Assistant Director (Management) Robert V. Bartnik 

Assistant Director (Science) Charles A. Lundquist 

Scientific Staff Kaare Aksnes 

Arthur C. Allison 
Eugene H. Avrett 
Prabhu Bhatnagar 
Nathaniel P. Carleton 
Frederic Chaffee 
Jerome R. Cherniack 
Giuseppe Colombo 
Allan F. Cook 
Alex Dalgarno 
Robert J. Davis 
James C. DeFelice 
William A. Deutschman 
Dale F. Dickinson 
Giovanni G. Fazio 
Darrell Fernald 
Edward L. Fireman 
Fred A. Franklin 
Edward M. Gaposchkin 
Owen Gingerich 
Antanas Girnius 
Mario D. Grossi 
Katherine Haramundanis 
Gerald Hawkins 




Henry F. Helmken 
Paul W. Hodge 
Luigi G. Jacchia 
Wolfgang Kalkofen 
Douglas Kleinmann 
Yoshihide Kozai 
David Latham 
Myron Lecar 
Carlton G. Lehr 
Martin Levine 
Hiram Levy II 
A. Edward Lilley 
Marvin Litvak 
Richard E. McCrosky 
Brian G. Marsden 
Ursula B. Marvin 
George H. Megrue 
Donald H. Menzel 
Lawrence W. Mertz 
Henri E. Mitler 
Paul A. Mohr 
James Moran 
Robert W. Noyes 
Costas Papaliolios 
Cecelia H. Payne-Gaposhkin 
Michael R. Pearlman 
Douglas T. Pitman 
Annette Posen 
Harrison E. Radford 
John B. Reid, Jr. 
George B. Rybicki 
Winfield W. Salisbury 
Rudolph E. Schild 
Zdenek Sekanina 
Chen-Yuan Shao 
I. Shapiro 
Jack W. Slowey 
Richard B. Southworth 
Frank Steinbrunn 
G. Jeffrey Taylor 
Wesley A. Traub 
Robert Vessot 
George Victor 
George Weiffenbach 
Trevor C. Weekes 
Charles A. Whitney 
Marlene Williamson 
John A. Wood 
Robert N. Anthony 
John Danziger 
Stanley Ross 
Robert Stein 


Pol Swings 

George Veis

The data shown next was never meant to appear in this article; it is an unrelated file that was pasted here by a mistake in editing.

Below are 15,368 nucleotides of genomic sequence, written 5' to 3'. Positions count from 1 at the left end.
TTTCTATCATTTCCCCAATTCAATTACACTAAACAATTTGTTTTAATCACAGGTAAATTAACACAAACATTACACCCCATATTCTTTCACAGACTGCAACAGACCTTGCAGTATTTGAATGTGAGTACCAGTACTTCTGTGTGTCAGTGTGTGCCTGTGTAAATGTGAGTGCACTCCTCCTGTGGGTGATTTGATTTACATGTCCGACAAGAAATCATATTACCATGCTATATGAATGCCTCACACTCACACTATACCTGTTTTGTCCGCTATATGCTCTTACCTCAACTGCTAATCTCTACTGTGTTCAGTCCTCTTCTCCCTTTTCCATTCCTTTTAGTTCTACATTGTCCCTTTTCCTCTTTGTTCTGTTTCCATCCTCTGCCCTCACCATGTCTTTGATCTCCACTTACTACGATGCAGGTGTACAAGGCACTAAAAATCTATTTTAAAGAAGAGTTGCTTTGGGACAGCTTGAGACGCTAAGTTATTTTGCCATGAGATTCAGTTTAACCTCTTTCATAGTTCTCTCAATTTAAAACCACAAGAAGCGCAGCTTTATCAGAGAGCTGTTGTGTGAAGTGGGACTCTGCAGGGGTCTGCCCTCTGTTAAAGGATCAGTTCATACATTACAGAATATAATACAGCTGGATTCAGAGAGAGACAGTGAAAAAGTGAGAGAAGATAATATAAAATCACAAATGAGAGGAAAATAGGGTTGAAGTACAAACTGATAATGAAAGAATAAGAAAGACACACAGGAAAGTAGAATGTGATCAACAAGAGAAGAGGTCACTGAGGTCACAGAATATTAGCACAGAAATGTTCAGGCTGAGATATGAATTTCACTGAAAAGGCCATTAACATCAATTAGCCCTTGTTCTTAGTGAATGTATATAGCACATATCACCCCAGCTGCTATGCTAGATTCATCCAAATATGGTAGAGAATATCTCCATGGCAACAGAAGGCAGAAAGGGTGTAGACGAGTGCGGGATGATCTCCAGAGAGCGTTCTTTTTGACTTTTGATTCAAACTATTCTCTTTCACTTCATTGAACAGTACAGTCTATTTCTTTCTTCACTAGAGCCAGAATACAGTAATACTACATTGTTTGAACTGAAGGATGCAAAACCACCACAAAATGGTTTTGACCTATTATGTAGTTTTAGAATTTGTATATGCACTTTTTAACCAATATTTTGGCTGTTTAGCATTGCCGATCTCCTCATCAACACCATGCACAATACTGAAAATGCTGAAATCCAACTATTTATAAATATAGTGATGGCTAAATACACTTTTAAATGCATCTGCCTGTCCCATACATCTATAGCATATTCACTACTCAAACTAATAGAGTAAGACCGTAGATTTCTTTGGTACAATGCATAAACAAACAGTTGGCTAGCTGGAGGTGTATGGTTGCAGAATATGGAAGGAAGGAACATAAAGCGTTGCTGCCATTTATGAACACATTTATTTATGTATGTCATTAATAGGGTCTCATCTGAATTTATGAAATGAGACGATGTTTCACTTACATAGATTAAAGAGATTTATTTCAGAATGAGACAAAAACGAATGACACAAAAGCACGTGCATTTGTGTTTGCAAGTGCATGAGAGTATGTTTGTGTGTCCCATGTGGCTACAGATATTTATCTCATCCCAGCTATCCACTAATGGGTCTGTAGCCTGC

Natarajan Visvanathan 
Director, Central Bureau for Satellite 

Geodesy George Veis 

Director, Central Bureau for Astronomical 

Telegrams Brian G. Marsden 

NAS Fellows Eoghan O'Mongain 

Steven Wofsy 

Eric Chaisson 

Smithsonian Tropical Research Institute 

Director Martin H. Moynihan 

Special Assistant to Director Adela Gomez 

Assistant Director (Science) Ira Rubinoff 

Administrative Officer C. Neal McKinney 

Manager, Barro Colorado Island .... Ernest Hayden 

Manager, Naos Island Archibald Turner 

Office Manager Arilla Kourany 

Biologists Robert L. Dressier 

Peter W. Glynn 

Jeffrey B. Graham 

Judith Lang 

Egbert Leigh 

A. Stanley Rand 

Michael H. Robinson 

Roberta W. Rubinoff 

Neal G. Smith 

Hindrik Wolda 
Honorary Charles F. Bennett, Jr. 

John F. Eisenberg 

Carmen Glynn 

Carlos Lehmann 

Robert H. MacArthur 

Giles W. Mead 

Ernst Mayr 

Barbara Robinson 

Patricio Sanchez 

W. John Smith 

C. C. Soper 

Paulo Vanzolini 

Martin Young 

Radiation Biology Laboratory 

Director William H. Klein 

Assistant Director Walter A. Shropshire, Jr. 

Anthropologist Robert Stuckenrath